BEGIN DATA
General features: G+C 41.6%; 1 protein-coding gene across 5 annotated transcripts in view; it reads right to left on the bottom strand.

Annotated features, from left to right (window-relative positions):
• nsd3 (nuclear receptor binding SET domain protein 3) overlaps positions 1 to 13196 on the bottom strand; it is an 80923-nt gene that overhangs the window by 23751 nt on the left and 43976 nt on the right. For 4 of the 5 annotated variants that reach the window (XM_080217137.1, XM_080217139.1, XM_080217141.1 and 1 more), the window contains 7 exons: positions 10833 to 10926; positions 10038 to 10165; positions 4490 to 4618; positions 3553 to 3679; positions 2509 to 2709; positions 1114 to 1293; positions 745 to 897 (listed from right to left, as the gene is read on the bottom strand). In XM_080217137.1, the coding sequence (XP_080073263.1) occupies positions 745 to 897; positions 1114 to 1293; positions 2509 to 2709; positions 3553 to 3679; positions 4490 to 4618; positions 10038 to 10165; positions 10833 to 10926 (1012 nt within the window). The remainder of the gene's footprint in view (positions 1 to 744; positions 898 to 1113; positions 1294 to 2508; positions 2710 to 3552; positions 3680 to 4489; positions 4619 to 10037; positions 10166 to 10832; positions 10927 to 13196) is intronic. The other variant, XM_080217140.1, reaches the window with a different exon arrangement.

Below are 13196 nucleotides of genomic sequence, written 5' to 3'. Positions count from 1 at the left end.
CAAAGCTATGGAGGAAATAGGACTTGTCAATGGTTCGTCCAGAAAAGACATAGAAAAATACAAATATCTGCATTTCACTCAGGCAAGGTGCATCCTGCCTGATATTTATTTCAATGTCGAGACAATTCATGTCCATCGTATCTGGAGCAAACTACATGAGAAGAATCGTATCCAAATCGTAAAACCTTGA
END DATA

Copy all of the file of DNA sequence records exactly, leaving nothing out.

General features: G+C 41.6%; 1 protein-coding gene across 5 annotated transcripts in view; it reads right to left on the bottom strand.

Annotated features, from left to right (window-relative positions):
• nsd3 (nuclear receptor binding SET domain protein 3) overlaps positions 1 to 13196 on the bottom strand; it is an 80923-nt gene that overhangs the window by 23751 nt on the left and 43976 nt on the right. For 4 of the 5 annotated variants that reach the window (XM_080217137.1, XM_080217139.1, XM_080217141.1 and 1 more), the window contains 7 exons: positions 10833 to 10926; positions 10038 to 10165; positions 4490 to 4618; positions 3553 to 3679; positions 2509 to 2709; positions 1114 to 1293; positions 745 to 897 (listed from right to left, as the gene is read on the bottom strand). In XM_080217137.1, the coding sequence (XP_080073263.1) occupies positions 745 to 897; positions 1114 to 1293; positions 2509 to 2709; positions 3553 to 3679; positions 4490 to 4618; positions 10038 to 10165; positions 10833 to 10926 (1012 nt within the window). The remainder of the gene's footprint in view (positions 1 to 744; positions 898 to 1113; positions 1294 to 2508; positions 2710 to 3552; positions 3680 to 4489; positions 4619 to 10037; positions 10166 to 10832; positions 10927 to 13196) is intronic. The other variant, XM_080217140.1, reaches the window with a different exon arrangement.

Below are 13196 nucleotides of genomic sequence, written 5' to 3'. Positions count from 1 at the left end.
CAAAGCTATGGAGGAAATAGGACTTGTCAATGGTTCGTCCAGAAAAGACATAGAAAAATACAAATATCTGCATTTCACTCAGGCAAGGTGCATCCTGCCTGATATTTATTTCAATGTCGAGACAATTCATGTCCATCGTATCTGGAGCAAACTACATGAGAAGAATCGTATCCAAATCGTAAAACCTTGA